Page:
Homophobia and racism are not unique to Hungarian fans. At Euro 2020, three black English players received a torrent of racial abuse for missing penalties that could have made England the champion. But what makes Hungary so troubling is the frequency of the events and the explicit government approval. Where in England, arrests for racial abuse follow instances of prejudice, the Hungarian Government provides mere excuses, diversion, and even outright support. Following the previous international break, Hungary’s Prime Minister Viktor Orbàn said he “agree[s] with the fans” who decried taking a knee as a “provocation”.

The success of the current Hungarian National team is the success of Orbán. Since his party surged into power in 2010, he has created what he dubs an “illiberal democracy.” Judges, ministers, tax authorities, and, most importantly in this context, sporting organizations executives have been taken over by members of Fidesz – Orbán’s ruling party.

The racism that is seen repetitively at Hungarian soccer matches is representative of the same malice within the ruling party. With no action being taken to curb the prejudice internally, the only way to keep the game innocent is by banning the Hungarian National Team from international competition entirely.

Orbán himself has a long history with the game and has used his past as a semi-professional player to connect with the everyday man. This photo was taken of Orbán at a tournament in Felcsút in 2012 while he was playing in the Hungarian fourth-tier.  (Laszlo Balogh/Reuters)

Hungary is one of the most repressive countries in the European Union with xenophobia, racism, and homophobia commonplace. The countless examples of bigotry inside Hungarian stadiums are a reflection of the country’s lurch to the authoritarian right.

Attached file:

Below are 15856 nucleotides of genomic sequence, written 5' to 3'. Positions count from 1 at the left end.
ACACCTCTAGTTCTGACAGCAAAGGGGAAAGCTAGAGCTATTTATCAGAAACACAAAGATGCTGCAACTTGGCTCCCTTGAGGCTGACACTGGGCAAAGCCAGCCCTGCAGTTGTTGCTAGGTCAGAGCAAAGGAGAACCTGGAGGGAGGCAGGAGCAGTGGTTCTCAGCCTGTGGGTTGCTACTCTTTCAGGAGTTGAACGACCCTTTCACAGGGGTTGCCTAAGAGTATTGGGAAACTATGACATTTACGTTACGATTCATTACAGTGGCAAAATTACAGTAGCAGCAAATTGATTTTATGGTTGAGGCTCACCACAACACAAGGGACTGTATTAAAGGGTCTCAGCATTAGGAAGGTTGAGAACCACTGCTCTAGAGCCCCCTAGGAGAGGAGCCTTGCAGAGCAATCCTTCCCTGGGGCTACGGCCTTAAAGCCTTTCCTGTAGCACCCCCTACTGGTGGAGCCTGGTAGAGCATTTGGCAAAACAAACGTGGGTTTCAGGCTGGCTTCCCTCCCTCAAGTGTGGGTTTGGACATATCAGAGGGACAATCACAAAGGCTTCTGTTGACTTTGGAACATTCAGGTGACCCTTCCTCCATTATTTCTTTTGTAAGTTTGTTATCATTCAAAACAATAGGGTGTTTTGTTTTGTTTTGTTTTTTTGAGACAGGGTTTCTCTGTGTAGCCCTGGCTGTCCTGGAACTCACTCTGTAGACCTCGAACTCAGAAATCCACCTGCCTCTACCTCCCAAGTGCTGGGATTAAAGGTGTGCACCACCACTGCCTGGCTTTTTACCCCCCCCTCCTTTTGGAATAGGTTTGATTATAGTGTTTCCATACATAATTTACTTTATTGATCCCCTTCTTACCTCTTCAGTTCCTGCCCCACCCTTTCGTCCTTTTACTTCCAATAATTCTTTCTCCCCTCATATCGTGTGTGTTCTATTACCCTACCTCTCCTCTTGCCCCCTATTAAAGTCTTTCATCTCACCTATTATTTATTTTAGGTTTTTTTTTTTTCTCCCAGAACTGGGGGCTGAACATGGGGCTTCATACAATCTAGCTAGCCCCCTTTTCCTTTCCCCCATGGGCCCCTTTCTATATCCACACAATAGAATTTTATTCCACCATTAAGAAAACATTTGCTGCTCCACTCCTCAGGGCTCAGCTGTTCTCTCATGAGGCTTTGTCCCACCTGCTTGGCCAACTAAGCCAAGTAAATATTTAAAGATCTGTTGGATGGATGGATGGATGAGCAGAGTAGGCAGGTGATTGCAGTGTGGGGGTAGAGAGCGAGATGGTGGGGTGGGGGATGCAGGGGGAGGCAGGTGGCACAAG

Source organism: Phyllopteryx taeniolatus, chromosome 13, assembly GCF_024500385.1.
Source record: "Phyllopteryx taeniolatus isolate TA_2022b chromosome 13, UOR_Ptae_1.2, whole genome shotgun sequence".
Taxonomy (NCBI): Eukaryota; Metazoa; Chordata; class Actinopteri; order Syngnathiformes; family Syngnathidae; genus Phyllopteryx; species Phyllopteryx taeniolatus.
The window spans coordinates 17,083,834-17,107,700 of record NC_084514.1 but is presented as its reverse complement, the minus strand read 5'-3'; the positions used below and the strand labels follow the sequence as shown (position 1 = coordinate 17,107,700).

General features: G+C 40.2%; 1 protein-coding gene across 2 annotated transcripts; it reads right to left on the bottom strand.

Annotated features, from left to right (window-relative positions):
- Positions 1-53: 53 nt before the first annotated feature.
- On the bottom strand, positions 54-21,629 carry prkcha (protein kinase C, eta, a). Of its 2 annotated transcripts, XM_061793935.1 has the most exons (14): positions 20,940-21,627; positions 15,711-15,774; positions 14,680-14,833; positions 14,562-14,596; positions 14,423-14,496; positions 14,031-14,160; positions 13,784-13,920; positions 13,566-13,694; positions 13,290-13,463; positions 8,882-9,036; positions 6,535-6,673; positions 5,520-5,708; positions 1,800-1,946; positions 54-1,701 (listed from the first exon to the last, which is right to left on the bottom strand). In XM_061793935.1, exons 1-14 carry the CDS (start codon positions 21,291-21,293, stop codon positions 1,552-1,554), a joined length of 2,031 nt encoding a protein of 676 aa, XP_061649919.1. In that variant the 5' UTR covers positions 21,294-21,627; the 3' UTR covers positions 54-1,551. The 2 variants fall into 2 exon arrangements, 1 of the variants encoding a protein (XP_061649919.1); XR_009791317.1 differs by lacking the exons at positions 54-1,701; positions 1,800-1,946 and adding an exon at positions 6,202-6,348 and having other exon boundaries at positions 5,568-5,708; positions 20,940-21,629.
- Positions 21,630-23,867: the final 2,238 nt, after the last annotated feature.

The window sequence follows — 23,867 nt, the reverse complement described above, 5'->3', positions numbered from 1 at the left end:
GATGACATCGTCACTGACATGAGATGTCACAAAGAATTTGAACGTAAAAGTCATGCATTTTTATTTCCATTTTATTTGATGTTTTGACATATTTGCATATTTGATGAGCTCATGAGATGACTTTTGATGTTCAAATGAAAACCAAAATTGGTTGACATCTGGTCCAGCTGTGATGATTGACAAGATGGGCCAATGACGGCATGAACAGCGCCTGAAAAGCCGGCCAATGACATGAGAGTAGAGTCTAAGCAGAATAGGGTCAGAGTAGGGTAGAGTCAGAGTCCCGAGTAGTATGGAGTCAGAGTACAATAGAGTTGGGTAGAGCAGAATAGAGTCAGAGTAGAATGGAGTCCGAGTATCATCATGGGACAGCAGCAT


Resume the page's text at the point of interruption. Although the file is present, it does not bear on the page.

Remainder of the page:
In recent years Orbán has tightened his grip over local media, in passing the “Stop-Soros Laws” cracked down on NGOs who aid migrants, and recent legislation enacted to limit the exposure of minor to “homosexual content” connecting homosexuality to paedophilia. This populist backsliding has led many experts to conclude that if Hungary applied today, they would be rejected from the EU.

And yet, no one has acted against Orbán or his regime.

FIFA and UEFA declare that they allow no room for racism and bigotry in football but allowing the continued participation of the MLSZ has permitted and encouraged these kinds of behaviours.

Ejecting MLSZ from international competition would not be without precedent. 

Referred to as the Wonder-team, the Yugoslav National Team had their chance at the Euros taken away from them due to UN sanctions placed on the country. The Yugoslav National Team made the semi-finals of the 1990 World Cup and Red Star Belgrade won the 1991 Champions League. The team that replaced them, Denmark, went on to win the Euros.

In 1992, Yugoslavia was engulfed in a viscous conflict with the states of the once unified Slavic Republic declaring independence. Despite the bloodshed, the Yugoslav national team was preparing for the Euros in which they had a real shot at the trophy. The team was jettisoned from the competition mere weeks before the start due to human rights abuses by Serbian paramilitary forces in Sarajevo. FIFA and UEFA removed all the former Slavic republic from international competitions, in accordance with UN sanctions.

In the case of Hungary, the governing bodies of the sport stand alone. The EU and UN have previously been inactive in combatting the threat of authoritarianism and populism throughout the world. F IFA and UEFA now have an opportunity to defend the beliefs that they claim to hold. If the football associations are serious about rooting out prejudice within the sport, they must bar the MLSZ from a cycle of international competition; all lighter attempts at rectifying the situation have been disregarded. If the governing bodies of the sport choose to turn a blind eye, they are being hypocritical to their own values and are ultimately allowing Orbán to continue his populist appeal through international sport and are complicit in his actions.

The Transnational Culture Wars of the Late 1900s

Declan Da Barp